So, how much do you think this custom case cost to create? a hundred
pounds? a hundred and fifty? As a matter of fact, the exact figure is
Zero Pounds, and Zero Pence. Necessity may be the mother of invention,
but necessity's mother is poverty. The industrial design of this case
was dictated not so much by my sense of aesthetics, as by my empty wallet.
The industrial look can be a very cheap mod. For example, on the side
panels, I simulate the look of dirty unpainted steel with some unpainted
and dirtied steel.
The entire project was completed with junk I had lying around anyway.
This case now houses my day to day workstation, and does a marvelous job
The fundamentals of designing an industrial case are simple. Leave off all
the fancy bits. The only part of my case which is not totally functional is
the blue cold cathode, and even that serves as a power light. I have taken minimalism
to an extreme, with no knobs on the Fanbus pots, and the power button reduced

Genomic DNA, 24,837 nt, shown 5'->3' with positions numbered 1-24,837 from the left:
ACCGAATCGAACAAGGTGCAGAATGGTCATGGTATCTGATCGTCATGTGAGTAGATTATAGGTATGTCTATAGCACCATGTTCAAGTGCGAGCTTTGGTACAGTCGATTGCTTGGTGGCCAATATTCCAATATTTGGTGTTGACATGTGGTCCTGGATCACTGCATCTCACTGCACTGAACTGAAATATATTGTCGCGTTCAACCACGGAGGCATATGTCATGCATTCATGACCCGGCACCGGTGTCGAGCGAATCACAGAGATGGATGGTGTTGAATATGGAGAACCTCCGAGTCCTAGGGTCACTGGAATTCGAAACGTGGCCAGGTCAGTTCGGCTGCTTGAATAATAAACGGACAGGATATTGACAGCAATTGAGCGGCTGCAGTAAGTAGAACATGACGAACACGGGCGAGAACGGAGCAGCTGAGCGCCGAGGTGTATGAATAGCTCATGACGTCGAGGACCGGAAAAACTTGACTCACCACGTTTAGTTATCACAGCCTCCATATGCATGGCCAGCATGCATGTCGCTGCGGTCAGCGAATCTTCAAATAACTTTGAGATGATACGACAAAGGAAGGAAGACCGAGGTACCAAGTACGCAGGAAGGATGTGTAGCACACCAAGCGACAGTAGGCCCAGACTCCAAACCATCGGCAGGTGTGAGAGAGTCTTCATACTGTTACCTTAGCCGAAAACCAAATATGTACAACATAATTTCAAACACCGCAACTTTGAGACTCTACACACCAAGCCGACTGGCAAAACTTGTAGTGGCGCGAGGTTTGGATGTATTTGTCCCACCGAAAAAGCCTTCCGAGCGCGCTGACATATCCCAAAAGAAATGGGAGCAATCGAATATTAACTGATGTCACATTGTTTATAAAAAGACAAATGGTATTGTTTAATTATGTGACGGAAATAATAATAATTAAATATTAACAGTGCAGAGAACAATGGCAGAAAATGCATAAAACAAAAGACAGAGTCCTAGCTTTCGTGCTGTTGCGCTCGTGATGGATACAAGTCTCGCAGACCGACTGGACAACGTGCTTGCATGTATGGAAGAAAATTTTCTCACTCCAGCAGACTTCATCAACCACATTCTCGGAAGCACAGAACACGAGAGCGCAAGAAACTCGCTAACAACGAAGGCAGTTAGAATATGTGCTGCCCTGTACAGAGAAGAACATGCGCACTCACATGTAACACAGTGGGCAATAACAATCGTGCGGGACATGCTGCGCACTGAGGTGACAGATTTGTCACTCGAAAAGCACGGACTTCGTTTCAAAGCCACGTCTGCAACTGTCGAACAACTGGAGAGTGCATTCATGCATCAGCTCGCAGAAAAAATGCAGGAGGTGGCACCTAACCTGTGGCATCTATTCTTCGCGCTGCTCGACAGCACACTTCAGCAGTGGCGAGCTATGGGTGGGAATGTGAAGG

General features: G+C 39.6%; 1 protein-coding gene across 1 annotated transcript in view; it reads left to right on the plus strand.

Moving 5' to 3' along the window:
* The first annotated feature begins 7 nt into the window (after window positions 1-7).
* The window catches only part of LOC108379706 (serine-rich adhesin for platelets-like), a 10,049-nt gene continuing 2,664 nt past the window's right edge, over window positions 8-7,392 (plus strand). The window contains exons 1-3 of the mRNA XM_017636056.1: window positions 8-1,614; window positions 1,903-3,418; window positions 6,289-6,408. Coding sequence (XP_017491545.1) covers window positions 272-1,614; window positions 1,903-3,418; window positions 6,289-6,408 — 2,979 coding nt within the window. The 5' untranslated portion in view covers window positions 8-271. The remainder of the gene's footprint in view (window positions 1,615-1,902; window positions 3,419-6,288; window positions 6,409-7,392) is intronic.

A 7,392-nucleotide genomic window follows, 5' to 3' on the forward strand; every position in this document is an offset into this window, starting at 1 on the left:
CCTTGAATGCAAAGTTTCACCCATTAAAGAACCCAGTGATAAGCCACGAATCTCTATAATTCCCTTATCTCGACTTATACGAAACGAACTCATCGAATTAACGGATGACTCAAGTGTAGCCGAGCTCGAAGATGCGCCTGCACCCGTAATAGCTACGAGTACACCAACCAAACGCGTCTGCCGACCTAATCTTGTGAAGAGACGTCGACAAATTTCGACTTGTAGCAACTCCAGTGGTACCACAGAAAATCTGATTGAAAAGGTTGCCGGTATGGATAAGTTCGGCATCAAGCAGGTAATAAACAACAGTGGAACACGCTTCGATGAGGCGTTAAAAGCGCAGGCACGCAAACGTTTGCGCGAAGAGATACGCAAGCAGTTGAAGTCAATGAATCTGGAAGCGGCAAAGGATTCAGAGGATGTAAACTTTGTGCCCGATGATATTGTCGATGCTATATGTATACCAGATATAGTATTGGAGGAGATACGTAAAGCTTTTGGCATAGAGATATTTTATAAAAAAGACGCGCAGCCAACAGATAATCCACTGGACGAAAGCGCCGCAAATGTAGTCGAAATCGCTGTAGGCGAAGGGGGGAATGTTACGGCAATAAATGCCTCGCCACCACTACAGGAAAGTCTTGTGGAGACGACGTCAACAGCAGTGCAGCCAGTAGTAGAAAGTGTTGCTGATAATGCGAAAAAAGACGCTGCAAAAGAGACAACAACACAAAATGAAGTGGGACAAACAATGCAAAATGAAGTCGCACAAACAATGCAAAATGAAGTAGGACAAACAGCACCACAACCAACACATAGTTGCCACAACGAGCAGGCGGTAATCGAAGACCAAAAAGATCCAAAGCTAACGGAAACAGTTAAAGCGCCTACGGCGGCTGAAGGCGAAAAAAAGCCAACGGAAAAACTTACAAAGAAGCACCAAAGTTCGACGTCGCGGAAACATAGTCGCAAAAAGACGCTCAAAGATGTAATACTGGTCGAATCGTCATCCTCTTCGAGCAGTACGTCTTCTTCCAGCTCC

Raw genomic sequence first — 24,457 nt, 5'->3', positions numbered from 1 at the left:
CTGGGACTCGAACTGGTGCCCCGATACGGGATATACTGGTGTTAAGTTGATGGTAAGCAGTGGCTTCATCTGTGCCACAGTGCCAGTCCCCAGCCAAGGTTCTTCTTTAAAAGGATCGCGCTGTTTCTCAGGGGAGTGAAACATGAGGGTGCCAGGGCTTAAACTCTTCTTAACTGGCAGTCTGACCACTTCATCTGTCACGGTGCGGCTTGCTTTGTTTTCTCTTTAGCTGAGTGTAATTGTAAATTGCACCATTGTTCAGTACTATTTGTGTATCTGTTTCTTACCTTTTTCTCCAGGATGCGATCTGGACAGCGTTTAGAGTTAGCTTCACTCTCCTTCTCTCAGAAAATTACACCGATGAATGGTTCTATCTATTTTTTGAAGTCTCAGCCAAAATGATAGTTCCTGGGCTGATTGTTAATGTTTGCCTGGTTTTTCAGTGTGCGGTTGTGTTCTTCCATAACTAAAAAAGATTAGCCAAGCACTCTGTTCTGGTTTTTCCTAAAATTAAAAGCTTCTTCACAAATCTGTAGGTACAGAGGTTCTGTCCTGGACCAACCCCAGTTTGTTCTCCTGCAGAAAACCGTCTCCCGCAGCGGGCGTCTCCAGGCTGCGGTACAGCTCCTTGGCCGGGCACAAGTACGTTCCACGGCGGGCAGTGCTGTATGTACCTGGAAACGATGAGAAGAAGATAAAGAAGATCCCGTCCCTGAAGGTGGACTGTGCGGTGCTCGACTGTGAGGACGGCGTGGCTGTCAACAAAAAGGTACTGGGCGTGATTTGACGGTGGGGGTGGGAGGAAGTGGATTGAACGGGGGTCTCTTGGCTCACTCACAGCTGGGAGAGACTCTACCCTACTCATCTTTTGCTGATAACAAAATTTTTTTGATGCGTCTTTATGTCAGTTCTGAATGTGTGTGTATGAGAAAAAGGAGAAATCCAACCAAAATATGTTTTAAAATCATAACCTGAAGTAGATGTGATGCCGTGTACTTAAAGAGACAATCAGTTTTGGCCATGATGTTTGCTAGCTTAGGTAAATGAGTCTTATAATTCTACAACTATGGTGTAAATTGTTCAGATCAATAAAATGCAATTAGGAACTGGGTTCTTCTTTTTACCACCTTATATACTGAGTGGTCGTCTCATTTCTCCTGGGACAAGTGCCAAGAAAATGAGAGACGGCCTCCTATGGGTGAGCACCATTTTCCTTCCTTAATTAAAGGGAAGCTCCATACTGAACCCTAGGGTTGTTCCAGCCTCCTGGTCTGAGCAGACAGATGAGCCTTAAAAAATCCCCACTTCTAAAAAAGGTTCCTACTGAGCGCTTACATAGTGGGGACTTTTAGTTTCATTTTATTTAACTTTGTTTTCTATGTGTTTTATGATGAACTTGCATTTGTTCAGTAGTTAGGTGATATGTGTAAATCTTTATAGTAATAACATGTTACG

to a bare microswitch. The design of the case itself is very simple. The cube
shape is made from a pair of old tower cases bolted together, and the front
panel is a humble sheet of plywood.
The chassis is made from a pair of very old Inwin A500 cases, which I bought
back in 1997 if my memory serves me correctly. These cases are made from very
thick metal, which has made the chassis completely rigid without any extra bracing.
As the first photo shows, the A500 is about as boxy, beige, and boring as cases
The left hand case was used complete. I took the drive bays out of the right
hand case, to allow more motherboard room and access to the drive fixing screws
in the left hand bays. A bolt at each corner held the 2 halves together without
even a suggestion of movement. Opening out the front vents with a jigsaw finished
off the job.
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